In Cline v. Fox, 229 the district court considered a purge of a prison library, which resulted in the removal of 259 books, which, in the view of the prison, constituted ‘obscene material.’ 230 Prison staff were instructed to read every book in the library and ‘to eliminate any book that contained language that might arouse the reader.’ 231 Books purged from the shelves included ‘William Styron’s Sophie’s Choice, Gore Vidal’s Myra Breckinridge, and a number of works by John Updike.’ 232 The court noted that ‘[t]he prohibition also applies regardless of the context of the depiction or the content of the work as a whole. Therefore, literary classics like George Orwell’s 1984 and religious texts like the Bible technically violate this regulation.’ 233 Meanwhile, prisoners were allowed to receive commercial pornography, including such magazines as Playboy and Maxim. 234 Based on this inconsistency, the court struck down the regulation under Turner. 235 [. . .]

from The George Washington Law Review Vol. 84:4 (July 2016). 972-1028.

Redux. From the Latin, meaning, “to lead back.” And an article on “The Top 10 Words That Died and Were Reborn,” written by John Rentoul and published in The Independent, credits John Updike for the revival:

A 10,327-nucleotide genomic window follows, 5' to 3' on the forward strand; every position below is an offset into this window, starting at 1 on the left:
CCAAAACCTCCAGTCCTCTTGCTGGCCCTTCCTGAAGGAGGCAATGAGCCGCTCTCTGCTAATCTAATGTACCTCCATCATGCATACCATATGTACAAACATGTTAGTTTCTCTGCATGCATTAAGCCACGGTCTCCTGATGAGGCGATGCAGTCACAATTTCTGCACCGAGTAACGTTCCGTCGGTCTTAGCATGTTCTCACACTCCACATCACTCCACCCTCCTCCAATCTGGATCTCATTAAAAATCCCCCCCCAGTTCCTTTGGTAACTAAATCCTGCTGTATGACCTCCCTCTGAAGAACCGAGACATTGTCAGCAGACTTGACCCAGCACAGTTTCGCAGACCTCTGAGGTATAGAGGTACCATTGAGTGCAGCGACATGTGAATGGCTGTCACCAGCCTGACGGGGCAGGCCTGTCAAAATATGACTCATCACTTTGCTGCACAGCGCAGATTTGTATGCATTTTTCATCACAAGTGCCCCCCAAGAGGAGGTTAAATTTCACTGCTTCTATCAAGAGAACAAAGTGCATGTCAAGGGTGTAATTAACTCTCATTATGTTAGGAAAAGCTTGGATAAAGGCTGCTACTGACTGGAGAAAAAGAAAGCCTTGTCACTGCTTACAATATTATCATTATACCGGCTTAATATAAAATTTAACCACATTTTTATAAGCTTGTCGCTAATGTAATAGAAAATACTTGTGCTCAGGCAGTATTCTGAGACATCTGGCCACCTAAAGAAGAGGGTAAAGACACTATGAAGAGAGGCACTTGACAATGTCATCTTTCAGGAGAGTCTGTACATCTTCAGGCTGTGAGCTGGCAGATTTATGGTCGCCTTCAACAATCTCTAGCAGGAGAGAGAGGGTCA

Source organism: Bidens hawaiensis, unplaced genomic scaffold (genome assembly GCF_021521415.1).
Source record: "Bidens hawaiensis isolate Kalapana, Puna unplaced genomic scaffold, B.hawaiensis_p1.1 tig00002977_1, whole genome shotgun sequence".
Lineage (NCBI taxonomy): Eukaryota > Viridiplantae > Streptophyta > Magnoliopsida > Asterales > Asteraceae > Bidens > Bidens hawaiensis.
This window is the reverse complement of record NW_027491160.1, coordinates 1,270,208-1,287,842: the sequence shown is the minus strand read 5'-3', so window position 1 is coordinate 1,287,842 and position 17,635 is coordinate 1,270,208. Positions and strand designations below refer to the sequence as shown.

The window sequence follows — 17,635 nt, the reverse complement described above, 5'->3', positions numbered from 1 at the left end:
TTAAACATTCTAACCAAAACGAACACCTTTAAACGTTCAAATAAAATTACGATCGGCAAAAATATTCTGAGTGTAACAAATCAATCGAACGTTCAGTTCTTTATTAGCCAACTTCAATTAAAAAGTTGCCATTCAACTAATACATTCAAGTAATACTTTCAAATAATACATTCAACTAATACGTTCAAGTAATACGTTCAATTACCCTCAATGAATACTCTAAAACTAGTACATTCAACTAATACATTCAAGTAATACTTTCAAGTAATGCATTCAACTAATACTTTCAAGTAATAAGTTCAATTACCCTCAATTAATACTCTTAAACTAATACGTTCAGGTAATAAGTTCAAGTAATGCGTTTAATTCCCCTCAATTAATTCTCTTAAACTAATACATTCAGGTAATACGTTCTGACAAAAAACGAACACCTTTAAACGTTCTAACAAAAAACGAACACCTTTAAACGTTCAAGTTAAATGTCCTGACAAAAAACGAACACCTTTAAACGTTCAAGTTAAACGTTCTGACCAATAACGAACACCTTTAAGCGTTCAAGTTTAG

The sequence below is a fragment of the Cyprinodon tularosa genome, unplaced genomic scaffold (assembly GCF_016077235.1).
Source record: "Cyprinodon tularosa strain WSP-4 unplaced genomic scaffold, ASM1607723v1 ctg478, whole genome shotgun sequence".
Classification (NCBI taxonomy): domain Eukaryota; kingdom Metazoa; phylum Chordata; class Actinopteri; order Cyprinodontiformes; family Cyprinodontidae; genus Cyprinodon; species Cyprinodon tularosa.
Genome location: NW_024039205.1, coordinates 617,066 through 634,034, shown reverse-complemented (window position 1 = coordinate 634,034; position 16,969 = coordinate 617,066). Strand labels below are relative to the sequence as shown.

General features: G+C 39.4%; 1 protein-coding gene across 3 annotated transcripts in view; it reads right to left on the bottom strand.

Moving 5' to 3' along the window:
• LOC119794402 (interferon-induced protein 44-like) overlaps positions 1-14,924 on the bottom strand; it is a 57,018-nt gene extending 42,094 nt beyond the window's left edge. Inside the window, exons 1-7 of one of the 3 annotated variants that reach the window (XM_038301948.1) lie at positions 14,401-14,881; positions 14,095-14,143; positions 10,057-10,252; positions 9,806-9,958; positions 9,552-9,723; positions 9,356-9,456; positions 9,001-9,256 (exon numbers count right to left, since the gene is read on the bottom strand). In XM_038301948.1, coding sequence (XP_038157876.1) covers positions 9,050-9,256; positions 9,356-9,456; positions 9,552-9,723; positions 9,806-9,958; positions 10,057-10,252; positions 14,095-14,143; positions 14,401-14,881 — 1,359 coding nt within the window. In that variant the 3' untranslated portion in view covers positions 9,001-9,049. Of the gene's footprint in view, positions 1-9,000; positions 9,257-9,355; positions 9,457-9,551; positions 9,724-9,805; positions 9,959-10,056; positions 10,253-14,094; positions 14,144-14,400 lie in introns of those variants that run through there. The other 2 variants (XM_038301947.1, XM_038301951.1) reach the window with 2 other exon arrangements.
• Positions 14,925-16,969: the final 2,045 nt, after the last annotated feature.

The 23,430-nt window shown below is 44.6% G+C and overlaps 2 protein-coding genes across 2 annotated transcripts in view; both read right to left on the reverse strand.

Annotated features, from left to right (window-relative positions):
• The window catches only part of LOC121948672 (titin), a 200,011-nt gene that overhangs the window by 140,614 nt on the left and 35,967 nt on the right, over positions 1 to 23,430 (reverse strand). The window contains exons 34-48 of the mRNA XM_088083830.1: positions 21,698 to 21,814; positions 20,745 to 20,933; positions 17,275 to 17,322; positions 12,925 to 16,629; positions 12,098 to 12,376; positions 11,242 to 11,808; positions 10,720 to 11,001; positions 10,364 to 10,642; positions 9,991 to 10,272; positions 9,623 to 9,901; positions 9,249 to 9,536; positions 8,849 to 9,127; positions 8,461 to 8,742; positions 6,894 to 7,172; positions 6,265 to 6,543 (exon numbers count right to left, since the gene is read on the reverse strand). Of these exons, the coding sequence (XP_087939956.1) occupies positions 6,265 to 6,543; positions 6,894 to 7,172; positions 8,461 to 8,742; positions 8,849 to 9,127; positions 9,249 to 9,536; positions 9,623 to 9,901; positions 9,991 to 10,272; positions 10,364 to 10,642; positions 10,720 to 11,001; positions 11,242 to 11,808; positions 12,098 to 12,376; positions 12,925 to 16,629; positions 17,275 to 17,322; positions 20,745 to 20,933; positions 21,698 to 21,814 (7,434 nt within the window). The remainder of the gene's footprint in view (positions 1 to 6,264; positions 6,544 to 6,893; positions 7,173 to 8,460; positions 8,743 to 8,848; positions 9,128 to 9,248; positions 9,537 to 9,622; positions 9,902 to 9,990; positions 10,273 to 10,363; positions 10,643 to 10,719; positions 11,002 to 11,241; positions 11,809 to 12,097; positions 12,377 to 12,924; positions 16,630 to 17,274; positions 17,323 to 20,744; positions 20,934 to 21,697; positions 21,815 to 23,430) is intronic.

“Redux. Excellent nomination from Steve, who pointed out that it was popularised by John Updike. Rabbit Redux, 1971, was the second of his Rabbit series. Mostly used in fairly upmarket US commentary, it means brought back, revived, and dates from the late 19th century, from Latin, reducere “bring back.'”

The article is interactive, with terms suggested by various people, and in that spirit we suggest you try using all 10 words in a sentence. You know Updike could do it.

How can April be the cruelest month when it’s National Poetry Month? And The Atlantic teases readers with a reminder that John Updike wasn’t just a Pulitzer Prize-winning novelist. He was a pretty good poet as well.

Exhibit A is this excerpt from Updike’s “Half Moon, Small Cloud”:

For what is the moon, that it haunts us,
this impudent companion immigrated.f
from the system’s less fortunate margins,
the realm of dust collected in orbs?

The full poem was published in their October 2006 issue, and you can read it here. Additional poems of Updike’s that The Atlantic published are also linked:

“Madurai” (July/August 2007)

“Rainbow” (November 2000)

“Doo-Wop” (November 2007)